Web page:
Joe McLeod, co-owner of Tampa PR and marketing firm McLeod Communications, frequently offers training and workshops on media interviewing, presentation skills, and public speaking techniques. At one training he conducted recently, he fielded a question that we thought would be of interest to many PR practitioners:
“What if you’re presenting to a group
that knows the subject better than you?
How should you handle that?”
When you sense that members of your audience have greater subject-matter expertise than you, it can quickly drain your confidence and cause you to second-guess everything you’re about to say. Fortunately, there is a way to navigate this predicament. Even if you’re not the most knowledgeable person to speak on that topic, you can still deliver a powerful presentation with the right approach.
It’s important to remember that the “smartest” practitioner isn’t always the most successful communicator. We’ve all heard a presenter or teacher who clearly knew the material but never connected to the audience. Maybe they were dull, long-winded, arrogant or automatically assumed everyone in the room understood the basic theorems of algebraic topology, so there was no need to clarify.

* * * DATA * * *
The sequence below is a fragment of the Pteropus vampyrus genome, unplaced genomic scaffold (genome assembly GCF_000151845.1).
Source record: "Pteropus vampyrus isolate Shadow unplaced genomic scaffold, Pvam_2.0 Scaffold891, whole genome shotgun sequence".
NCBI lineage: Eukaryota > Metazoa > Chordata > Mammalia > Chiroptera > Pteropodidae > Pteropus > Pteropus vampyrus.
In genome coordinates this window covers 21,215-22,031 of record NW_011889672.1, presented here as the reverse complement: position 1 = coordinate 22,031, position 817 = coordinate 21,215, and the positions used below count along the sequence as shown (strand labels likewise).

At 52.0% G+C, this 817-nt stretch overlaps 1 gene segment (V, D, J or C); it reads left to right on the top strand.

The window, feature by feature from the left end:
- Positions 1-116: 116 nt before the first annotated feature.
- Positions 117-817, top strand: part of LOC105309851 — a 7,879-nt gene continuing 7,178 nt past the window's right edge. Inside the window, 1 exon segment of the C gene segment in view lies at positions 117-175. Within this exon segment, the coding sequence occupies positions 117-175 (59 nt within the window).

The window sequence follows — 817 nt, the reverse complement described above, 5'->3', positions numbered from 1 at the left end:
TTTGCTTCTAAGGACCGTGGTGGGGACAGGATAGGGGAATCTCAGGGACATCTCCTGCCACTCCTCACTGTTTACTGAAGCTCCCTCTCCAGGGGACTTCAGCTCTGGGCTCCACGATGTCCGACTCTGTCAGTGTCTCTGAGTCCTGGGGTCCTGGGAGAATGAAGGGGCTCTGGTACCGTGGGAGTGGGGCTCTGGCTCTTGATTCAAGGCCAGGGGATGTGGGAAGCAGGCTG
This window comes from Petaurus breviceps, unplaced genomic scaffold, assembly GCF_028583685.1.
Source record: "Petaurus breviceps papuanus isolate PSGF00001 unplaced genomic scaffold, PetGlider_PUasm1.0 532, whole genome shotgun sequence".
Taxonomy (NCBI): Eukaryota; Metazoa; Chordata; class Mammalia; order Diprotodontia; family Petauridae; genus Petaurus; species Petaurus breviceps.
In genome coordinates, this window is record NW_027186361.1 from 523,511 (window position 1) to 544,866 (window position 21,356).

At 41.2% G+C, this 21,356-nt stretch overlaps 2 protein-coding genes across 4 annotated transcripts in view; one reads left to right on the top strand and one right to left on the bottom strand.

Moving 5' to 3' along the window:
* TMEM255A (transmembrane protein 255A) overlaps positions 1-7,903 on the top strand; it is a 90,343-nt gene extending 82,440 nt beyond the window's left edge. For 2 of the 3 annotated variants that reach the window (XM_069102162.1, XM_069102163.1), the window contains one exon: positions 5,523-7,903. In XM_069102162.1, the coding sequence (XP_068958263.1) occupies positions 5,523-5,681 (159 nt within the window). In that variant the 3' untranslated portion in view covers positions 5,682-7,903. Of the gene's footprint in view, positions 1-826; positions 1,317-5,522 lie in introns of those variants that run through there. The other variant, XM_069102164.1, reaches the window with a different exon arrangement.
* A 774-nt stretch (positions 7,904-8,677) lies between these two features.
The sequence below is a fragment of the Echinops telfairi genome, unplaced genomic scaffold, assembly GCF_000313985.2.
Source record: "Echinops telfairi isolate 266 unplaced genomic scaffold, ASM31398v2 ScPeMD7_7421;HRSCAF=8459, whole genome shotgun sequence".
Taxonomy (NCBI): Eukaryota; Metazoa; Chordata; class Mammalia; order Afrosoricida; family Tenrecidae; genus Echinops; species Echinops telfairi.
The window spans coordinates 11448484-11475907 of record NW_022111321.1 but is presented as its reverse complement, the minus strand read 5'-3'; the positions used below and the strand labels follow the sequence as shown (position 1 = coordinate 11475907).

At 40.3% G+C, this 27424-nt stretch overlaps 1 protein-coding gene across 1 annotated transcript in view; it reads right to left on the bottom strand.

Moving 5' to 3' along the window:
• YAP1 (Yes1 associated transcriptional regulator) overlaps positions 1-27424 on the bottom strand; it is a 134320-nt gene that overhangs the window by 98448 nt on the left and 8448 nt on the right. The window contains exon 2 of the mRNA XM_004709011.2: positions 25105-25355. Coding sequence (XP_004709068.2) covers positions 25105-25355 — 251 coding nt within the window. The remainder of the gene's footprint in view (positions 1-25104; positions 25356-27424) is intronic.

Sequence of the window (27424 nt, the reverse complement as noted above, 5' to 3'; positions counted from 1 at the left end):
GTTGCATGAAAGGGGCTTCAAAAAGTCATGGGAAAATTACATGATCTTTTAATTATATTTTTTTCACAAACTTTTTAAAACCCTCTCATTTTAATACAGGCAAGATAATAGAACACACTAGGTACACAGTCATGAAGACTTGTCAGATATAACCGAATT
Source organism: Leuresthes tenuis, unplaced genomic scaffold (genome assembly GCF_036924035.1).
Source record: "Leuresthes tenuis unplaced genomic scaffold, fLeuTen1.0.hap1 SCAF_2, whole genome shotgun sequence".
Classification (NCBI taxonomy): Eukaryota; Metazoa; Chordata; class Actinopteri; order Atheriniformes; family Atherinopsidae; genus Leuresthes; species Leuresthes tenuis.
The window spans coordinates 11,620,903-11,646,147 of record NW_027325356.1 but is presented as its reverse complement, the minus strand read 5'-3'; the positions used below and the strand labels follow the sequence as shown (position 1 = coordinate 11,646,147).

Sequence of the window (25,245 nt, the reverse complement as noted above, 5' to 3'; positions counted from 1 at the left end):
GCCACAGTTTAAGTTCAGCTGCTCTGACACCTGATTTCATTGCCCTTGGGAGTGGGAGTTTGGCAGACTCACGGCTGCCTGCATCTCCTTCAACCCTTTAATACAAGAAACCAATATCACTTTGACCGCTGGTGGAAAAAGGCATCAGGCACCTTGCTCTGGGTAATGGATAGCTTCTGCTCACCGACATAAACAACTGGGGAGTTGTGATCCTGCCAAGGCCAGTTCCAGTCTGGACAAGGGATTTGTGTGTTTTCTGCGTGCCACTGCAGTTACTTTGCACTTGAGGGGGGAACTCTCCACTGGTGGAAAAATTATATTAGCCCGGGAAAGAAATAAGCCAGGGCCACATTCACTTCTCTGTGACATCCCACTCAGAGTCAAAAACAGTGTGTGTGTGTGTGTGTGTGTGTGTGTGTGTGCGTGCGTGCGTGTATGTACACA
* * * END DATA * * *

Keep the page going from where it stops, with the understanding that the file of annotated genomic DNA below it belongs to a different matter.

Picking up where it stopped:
When speaking to experts, it’s best to practice first AID (Acknowledge, Involve and Deliver).
1. Acknowledge your audience’s familiarity with the subject. What better way to win over a crowd than by recognizing the fact that they are intelligent professionals. Don’t put yourself down (e.g., I don’t know this topic as well as you). Instead, lift them up. Not only will this give the audience a sense of value, it also puts them on the hook to participate and share their wisdom.
2. Involve them in your presentation. In most cases, it’s acceptable to act as a facilitator instead of a lecturer. Engagement makes the experience more enjoyable and, in many cases, more meaningful for everyone in the room. It’s like opting to conduct the orchestra instead of trying to play all the instruments yourself with members of the orchestra as your audience.
3. Deliver with confidence. Studies have shown that confidence projected verbally and nonverbally gives you instant credibility. However, credibility can evaporate quickly if you pretend to know more than you actually do. If you try too hard to prove yourself, it will likely backfire. The audience is more inclined to be impressed by the fact that you aren’t trying to impress them. Remember, your confidence is not based on your superior knowledge of the subject but rather in your ability to lead, facilitate and ultimately produce a worthwhile experience for the group.
This post originally appeared on the McLeod Communications blog. Joe McLeod oversees the firm’s communication coaching and training programs.